BootsnAll Travel Network

Zanzibar’s History


After Independence from Britain in 1963, Dr. Julius Nyerere was Tanzania’s beloved president for nearly 30 years until his death in 1999. The cornerstone of his policies were based on the Ujamaa Village, a collective agricultural venture run along traditional African lines. He sought to ensure that those in political power did not develop into an exploitative class.

In the 1800’s, Zanzibar, however, was ruled by the Arab country of Oman and was important to the Arabs as a slaving center. In fact, you can visit the Old Slave Market in what is now Darajani Market. Unfortunately, after independence was won from Britain, and even though the Afro-Shirazi party won a majority in the elections the government somehow was formed by an Arab minority which infuriated the Africans. Outraged, they organized an armed revolt and abolished Arab rule. The president of Zanzibar now is Benjamin Mkapa.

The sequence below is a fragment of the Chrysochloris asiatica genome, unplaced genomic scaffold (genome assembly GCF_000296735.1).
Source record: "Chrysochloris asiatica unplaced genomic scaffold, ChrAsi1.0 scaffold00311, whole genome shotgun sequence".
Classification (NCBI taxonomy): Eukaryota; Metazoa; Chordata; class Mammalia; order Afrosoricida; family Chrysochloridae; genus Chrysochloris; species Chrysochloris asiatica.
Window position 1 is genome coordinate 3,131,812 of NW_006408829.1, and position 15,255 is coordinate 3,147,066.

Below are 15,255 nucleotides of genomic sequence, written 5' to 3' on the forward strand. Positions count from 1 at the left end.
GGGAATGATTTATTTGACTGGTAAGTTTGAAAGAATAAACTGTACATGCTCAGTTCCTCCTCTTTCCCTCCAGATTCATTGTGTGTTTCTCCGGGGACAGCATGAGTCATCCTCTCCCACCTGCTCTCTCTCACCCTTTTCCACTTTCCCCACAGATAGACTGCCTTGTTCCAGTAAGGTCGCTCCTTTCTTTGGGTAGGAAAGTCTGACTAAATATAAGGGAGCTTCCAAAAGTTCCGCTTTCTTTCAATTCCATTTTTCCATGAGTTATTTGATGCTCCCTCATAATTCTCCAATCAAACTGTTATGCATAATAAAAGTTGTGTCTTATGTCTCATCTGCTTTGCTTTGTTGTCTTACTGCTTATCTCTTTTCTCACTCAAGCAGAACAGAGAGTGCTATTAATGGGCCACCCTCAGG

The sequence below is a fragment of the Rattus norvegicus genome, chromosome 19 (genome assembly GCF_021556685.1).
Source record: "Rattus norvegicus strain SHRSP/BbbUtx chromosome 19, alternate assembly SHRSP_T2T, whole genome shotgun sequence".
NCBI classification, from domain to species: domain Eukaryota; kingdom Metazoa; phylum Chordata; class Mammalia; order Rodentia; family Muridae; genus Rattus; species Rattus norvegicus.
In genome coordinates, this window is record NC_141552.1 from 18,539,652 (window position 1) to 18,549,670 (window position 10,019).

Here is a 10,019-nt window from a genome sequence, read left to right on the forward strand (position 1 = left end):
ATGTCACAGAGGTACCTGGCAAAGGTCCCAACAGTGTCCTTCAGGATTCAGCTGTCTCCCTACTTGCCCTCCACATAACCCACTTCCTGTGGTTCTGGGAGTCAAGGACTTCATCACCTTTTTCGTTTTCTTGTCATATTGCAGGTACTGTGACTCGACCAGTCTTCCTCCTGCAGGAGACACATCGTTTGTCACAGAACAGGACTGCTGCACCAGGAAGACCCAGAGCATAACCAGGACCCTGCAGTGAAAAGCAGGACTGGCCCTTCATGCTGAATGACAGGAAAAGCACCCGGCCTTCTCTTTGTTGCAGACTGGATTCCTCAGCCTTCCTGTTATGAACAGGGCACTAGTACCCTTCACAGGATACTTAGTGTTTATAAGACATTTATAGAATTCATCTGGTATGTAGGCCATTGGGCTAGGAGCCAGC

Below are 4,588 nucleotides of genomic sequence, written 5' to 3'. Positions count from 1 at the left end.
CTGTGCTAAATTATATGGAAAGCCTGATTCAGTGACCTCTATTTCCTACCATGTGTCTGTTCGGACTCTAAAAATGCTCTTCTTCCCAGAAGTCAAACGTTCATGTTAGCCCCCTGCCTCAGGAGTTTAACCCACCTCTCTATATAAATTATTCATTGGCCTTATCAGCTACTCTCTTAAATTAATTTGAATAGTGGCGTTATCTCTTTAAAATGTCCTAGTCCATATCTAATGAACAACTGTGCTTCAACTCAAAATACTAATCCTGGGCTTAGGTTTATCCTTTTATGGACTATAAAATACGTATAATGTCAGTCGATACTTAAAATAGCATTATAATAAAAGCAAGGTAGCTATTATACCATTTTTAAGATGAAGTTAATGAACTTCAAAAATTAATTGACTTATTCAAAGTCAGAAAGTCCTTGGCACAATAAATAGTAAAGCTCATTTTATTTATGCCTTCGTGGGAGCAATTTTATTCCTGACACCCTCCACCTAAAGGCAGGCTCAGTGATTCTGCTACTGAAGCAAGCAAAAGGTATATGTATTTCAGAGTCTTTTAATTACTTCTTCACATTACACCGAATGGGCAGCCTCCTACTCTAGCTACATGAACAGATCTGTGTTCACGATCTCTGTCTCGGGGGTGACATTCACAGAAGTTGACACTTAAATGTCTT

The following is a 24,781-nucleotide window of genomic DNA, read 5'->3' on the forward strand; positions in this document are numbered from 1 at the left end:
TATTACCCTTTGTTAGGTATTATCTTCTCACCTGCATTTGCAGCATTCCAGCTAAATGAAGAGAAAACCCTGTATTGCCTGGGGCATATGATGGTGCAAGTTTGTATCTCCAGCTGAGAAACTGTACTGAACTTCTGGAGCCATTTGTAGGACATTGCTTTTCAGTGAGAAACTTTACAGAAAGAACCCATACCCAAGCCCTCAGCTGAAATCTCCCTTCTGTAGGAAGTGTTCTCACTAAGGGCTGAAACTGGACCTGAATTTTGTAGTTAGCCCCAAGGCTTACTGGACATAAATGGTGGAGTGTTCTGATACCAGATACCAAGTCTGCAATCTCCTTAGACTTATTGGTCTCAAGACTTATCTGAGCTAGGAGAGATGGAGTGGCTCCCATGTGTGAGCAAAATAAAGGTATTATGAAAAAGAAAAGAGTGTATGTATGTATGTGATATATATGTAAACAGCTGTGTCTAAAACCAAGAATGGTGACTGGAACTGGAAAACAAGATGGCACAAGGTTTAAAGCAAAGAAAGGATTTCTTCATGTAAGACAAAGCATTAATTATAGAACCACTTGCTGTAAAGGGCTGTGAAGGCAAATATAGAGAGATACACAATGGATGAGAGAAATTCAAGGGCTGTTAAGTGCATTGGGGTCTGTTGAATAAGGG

You can visit Dr. Livingstone’s Exhibition Room where Livingstone stayed in 1866 during the preparation of his last journey into Africa where he led an expedition to suppress slavery by means of “civilizing influences” and to discover the source of the Nile. But he was not heard from for several years so in 1870 he was met on Lake Tanganyika in the present day Democratic Republic of Congo by a rescue party led by Henry Morton Stanley who greeted him with the famous remark, “Dr. Livingstone, I presume?” Stanley and Livingstone explored the area north of Lake Tanganyika together. He died in 1873. His servant dried his body and carried it and his papers on an 11 month journey to Zanzibar-a trip of 1000 miles. The people buried his heart in Africa as he had requested, but his body was returned to England and is buried in Westminster Abbey.

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